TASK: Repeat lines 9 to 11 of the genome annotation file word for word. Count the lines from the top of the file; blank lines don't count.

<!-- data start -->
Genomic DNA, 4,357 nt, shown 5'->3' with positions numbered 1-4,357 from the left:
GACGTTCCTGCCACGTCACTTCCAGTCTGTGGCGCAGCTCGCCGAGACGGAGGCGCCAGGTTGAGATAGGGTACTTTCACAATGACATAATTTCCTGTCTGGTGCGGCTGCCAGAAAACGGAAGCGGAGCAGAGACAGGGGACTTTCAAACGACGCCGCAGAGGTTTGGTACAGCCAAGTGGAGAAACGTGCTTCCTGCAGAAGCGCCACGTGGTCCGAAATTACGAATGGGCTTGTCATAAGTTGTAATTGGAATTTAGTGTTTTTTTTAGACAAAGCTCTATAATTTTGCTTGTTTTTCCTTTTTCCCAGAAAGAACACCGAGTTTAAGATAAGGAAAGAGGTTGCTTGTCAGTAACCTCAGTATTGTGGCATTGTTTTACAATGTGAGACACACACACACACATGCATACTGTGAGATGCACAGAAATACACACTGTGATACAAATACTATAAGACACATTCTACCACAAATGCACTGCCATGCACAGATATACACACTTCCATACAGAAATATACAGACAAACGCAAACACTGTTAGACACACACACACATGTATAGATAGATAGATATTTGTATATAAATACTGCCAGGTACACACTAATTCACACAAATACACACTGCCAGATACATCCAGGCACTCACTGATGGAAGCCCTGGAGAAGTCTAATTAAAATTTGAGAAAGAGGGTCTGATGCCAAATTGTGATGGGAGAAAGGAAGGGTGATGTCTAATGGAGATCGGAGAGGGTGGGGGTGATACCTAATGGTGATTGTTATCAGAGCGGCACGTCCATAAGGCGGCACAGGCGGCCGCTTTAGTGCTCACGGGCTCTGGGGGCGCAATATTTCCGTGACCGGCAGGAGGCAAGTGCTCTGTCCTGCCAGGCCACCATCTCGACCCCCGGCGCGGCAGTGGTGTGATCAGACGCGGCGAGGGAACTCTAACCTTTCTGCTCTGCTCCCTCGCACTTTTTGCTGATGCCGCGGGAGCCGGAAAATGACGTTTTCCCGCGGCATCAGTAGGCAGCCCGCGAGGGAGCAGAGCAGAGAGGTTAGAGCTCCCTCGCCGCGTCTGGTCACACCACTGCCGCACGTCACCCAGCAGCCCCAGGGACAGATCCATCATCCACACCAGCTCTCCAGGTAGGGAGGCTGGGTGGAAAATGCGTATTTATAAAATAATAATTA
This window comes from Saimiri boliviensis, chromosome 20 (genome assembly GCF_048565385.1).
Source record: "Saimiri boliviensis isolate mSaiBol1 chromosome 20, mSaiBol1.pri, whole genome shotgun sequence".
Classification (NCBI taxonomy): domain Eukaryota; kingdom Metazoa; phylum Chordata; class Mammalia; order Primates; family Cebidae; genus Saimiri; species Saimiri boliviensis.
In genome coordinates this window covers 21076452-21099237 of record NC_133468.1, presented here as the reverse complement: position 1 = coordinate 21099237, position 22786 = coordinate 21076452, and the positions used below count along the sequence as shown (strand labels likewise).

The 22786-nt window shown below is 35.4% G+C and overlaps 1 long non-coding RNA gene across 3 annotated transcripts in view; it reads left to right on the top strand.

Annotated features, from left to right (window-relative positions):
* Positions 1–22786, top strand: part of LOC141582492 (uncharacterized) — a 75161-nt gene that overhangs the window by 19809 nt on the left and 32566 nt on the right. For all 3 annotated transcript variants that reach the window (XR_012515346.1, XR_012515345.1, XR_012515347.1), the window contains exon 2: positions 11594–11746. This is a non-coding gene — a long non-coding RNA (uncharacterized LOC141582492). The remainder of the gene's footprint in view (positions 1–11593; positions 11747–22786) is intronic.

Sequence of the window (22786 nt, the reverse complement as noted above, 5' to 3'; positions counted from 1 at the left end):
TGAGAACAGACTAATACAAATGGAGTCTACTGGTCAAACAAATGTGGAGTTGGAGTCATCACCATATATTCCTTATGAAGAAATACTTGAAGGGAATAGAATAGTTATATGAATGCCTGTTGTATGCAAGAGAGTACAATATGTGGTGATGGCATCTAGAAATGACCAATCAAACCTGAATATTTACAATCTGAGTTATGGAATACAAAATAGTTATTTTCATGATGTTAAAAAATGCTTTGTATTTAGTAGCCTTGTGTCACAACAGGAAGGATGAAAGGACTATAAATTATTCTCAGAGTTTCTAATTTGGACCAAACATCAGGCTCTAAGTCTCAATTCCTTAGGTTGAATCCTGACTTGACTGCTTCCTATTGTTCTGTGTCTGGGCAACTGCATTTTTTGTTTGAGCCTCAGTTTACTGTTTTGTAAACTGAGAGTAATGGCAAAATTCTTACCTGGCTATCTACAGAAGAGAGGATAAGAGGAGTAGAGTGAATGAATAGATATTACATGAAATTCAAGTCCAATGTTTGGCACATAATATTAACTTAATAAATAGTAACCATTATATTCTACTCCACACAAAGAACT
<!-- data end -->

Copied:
* Positions 1–22786, top strand: part of LOC141582492 (uncharacterized) — a 75161-nt gene that overhangs the window by 19809 nt on the left and 32566 nt on the right. For all 3 annotated transcript variants that reach the window (XR_012515346.1, XR_012515345.1, XR_012515347.1), the window contains exon 2: positions 11594–11746. This is a non-coding gene — a long non-coding RNA (uncharacterized LOC141582492). The remainder of the gene's footprint in view (positions 1–11593; positions 11747–22786) is intronic.

Sequence of the window (22786 nt, the reverse complement as noted above, 5' to 3'; positions counted from 1 at the left end):
TGAGAACAGACTAATACAAATGGAGTCTACTGGTCAAACAAATGTGGAGTTGGAGTCATCACCATATATTCCTTATGAAGAAATACTTGAAGGGAATAGAATAGTTATATGAATGCCTGTTGTATGCAAGAGAGTACAATATGTGGTGATGGCATCTAGAAATGACCAATCAAACCTGAATATTTACAATCTGAGTTATGGAATACAAAATAGTTATTTTCATGATGTTAAAAAATGCTTTGTATTTAGTAGCCTTGTGTCACAACAGGAAGGATGAAAGGACTATAAATTATTCTCAGAGTTTCTAATTTGGACCAAACATCAGGCTCTAAGTCTCAATTCCTTAGGTTGAATCCTGACTTGACTGCTTCCTATTGTTCTGTGTCTGGGCAACTGCATTTTTTGTTTGAGCCTCAGTTTACTGTTTTGTAAACTGAGAGTAATGGCAAAATTCTTACCTGGCTATCTACAGAAGAGAGGATAAGAGGAGTAGAGTGAATGAATAGATATTACATGAAATTCAAGTCCAATGTTTGGCACATAATATTAACTTAATAAATAGTAACCATTATATTCTACTCCACACAAAGAACT